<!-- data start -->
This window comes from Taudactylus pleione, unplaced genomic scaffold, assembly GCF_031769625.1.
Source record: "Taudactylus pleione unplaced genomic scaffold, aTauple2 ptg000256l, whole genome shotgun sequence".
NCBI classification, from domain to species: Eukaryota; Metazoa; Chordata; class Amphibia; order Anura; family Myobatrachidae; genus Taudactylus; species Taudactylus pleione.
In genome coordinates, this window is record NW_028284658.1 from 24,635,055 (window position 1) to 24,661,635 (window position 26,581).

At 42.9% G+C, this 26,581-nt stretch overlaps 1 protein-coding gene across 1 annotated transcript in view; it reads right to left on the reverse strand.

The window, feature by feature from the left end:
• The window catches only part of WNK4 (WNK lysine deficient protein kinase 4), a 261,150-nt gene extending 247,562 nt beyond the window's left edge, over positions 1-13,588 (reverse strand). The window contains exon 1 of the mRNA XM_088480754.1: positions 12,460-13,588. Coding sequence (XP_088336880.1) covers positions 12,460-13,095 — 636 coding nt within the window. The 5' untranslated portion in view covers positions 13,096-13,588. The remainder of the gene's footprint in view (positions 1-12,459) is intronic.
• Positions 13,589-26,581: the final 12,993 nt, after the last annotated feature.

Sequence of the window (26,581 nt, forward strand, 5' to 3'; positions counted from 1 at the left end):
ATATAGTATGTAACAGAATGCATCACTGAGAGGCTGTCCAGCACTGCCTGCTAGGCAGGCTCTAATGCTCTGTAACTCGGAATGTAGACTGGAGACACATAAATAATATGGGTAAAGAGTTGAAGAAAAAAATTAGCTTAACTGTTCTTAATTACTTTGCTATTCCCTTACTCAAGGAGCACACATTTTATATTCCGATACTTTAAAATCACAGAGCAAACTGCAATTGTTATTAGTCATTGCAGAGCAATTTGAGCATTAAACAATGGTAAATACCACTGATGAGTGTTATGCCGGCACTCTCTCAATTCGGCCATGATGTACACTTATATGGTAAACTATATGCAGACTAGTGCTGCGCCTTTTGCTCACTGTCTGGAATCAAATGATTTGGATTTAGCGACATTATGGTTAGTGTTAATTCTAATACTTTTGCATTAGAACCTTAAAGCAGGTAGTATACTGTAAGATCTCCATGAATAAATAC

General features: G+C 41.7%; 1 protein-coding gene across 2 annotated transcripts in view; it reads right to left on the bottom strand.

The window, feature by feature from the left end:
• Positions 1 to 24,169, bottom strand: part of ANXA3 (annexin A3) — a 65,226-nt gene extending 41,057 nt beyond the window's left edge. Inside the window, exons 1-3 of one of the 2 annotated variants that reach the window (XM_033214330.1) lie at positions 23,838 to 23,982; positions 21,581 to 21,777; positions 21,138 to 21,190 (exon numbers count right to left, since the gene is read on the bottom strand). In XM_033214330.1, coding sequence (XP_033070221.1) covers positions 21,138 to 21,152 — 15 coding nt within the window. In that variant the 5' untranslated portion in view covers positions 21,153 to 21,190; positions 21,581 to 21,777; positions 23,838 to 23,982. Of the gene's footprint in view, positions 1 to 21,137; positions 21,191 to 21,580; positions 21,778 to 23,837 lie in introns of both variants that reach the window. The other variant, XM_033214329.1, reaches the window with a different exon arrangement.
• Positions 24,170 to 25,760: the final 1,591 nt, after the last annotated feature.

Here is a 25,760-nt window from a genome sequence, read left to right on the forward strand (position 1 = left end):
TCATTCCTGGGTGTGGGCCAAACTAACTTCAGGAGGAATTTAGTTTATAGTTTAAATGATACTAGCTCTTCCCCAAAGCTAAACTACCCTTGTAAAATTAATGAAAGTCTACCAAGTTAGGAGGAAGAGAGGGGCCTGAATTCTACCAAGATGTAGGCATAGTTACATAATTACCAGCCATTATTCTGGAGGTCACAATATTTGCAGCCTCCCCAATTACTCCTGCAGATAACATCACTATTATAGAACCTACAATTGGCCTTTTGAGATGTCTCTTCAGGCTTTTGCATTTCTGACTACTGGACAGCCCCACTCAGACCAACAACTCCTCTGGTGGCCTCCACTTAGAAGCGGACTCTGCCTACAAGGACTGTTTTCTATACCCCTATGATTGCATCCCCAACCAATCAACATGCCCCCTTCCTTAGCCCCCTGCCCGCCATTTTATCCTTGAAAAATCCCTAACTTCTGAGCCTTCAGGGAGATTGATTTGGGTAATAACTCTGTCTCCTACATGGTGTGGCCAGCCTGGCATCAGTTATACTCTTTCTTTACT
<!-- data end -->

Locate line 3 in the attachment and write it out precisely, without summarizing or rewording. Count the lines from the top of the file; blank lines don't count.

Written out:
NCBI classification, from domain to species: Eukaryota; Metazoa; Chordata; class Amphibia; order Anura; family Myobatrachidae; genus Taudactylus; species Taudactylus pleione.